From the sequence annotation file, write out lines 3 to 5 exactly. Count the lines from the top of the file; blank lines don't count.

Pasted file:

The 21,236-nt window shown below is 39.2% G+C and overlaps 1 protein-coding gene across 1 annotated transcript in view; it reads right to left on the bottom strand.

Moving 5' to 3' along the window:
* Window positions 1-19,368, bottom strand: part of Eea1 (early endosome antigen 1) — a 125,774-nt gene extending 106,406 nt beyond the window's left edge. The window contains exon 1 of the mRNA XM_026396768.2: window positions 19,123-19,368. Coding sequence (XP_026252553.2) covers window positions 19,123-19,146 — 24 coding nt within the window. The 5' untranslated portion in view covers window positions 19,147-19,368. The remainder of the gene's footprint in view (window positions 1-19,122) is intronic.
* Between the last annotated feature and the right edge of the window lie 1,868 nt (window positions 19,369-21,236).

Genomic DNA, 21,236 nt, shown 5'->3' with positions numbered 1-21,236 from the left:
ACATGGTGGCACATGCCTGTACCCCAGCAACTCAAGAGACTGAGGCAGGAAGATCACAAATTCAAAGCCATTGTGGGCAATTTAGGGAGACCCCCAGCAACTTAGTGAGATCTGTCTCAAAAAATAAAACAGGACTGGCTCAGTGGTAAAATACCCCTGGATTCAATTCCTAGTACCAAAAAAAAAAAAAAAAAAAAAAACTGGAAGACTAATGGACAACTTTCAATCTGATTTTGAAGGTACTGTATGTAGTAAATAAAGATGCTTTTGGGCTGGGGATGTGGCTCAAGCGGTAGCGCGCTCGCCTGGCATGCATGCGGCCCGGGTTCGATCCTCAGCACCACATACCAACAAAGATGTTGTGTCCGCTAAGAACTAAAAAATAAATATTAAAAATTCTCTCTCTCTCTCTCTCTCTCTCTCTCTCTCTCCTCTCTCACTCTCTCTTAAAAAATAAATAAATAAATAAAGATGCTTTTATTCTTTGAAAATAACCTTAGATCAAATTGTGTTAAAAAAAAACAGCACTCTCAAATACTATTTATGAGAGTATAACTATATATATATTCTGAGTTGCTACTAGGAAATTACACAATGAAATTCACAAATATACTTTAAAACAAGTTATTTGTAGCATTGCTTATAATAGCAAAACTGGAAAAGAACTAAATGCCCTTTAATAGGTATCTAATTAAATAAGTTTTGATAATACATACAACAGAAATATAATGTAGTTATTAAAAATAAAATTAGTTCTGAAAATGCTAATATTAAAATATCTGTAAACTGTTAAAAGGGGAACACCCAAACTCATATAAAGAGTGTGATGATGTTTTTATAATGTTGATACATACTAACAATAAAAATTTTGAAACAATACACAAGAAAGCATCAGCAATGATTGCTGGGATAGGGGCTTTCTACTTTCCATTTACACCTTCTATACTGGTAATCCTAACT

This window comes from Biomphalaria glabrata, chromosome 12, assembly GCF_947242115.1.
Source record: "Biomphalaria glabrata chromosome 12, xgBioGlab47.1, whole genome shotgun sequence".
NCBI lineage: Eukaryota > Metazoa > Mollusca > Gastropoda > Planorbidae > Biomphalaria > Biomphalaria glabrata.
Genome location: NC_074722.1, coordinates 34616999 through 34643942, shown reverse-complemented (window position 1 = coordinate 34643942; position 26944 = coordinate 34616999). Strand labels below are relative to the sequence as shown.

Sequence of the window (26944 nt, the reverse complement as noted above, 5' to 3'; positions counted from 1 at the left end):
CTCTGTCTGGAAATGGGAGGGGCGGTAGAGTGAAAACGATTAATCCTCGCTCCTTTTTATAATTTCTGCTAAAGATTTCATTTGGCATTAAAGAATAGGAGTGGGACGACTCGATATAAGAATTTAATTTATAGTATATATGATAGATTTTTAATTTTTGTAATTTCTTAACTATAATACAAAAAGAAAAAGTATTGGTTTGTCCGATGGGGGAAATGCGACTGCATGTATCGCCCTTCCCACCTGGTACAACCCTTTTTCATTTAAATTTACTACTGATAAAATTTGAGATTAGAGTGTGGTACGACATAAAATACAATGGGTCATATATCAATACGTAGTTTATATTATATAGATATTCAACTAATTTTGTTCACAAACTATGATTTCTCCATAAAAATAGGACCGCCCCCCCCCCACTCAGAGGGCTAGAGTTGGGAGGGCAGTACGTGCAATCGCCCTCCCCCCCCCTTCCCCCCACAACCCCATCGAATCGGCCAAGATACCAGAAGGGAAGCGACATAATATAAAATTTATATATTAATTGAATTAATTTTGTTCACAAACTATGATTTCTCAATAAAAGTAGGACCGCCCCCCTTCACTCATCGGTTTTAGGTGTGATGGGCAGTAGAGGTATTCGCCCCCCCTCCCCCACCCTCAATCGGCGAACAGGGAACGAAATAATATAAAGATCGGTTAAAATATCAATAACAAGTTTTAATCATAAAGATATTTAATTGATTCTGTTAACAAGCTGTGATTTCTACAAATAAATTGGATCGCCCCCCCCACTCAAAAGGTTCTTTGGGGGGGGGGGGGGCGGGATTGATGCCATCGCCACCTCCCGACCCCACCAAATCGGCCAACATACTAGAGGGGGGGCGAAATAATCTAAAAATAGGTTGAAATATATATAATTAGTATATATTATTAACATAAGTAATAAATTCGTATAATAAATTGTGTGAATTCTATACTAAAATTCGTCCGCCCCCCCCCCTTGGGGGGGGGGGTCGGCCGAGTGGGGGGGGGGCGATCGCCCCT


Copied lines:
* Window positions 1-19,368, bottom strand: part of Eea1 (early endosome antigen 1) — a 125,774-nt gene extending 106,406 nt beyond the window's left edge. The window contains exon 1 of the mRNA XM_026396768.2: window positions 19,123-19,368. Coding sequence (XP_026252553.2) covers window positions 19,123-19,146 — 24 coding nt within the window. The 5' untranslated portion in view covers window positions 19,147-19,368. The remainder of the gene's footprint in view (window positions 1-19,122) is intronic.
* Between the last annotated feature and the right edge of the window lie 1,868 nt (window positions 19,369-21,236).

Genomic DNA, 21,236 nt, shown 5'->3' with positions numbered 1-21,236 from the left: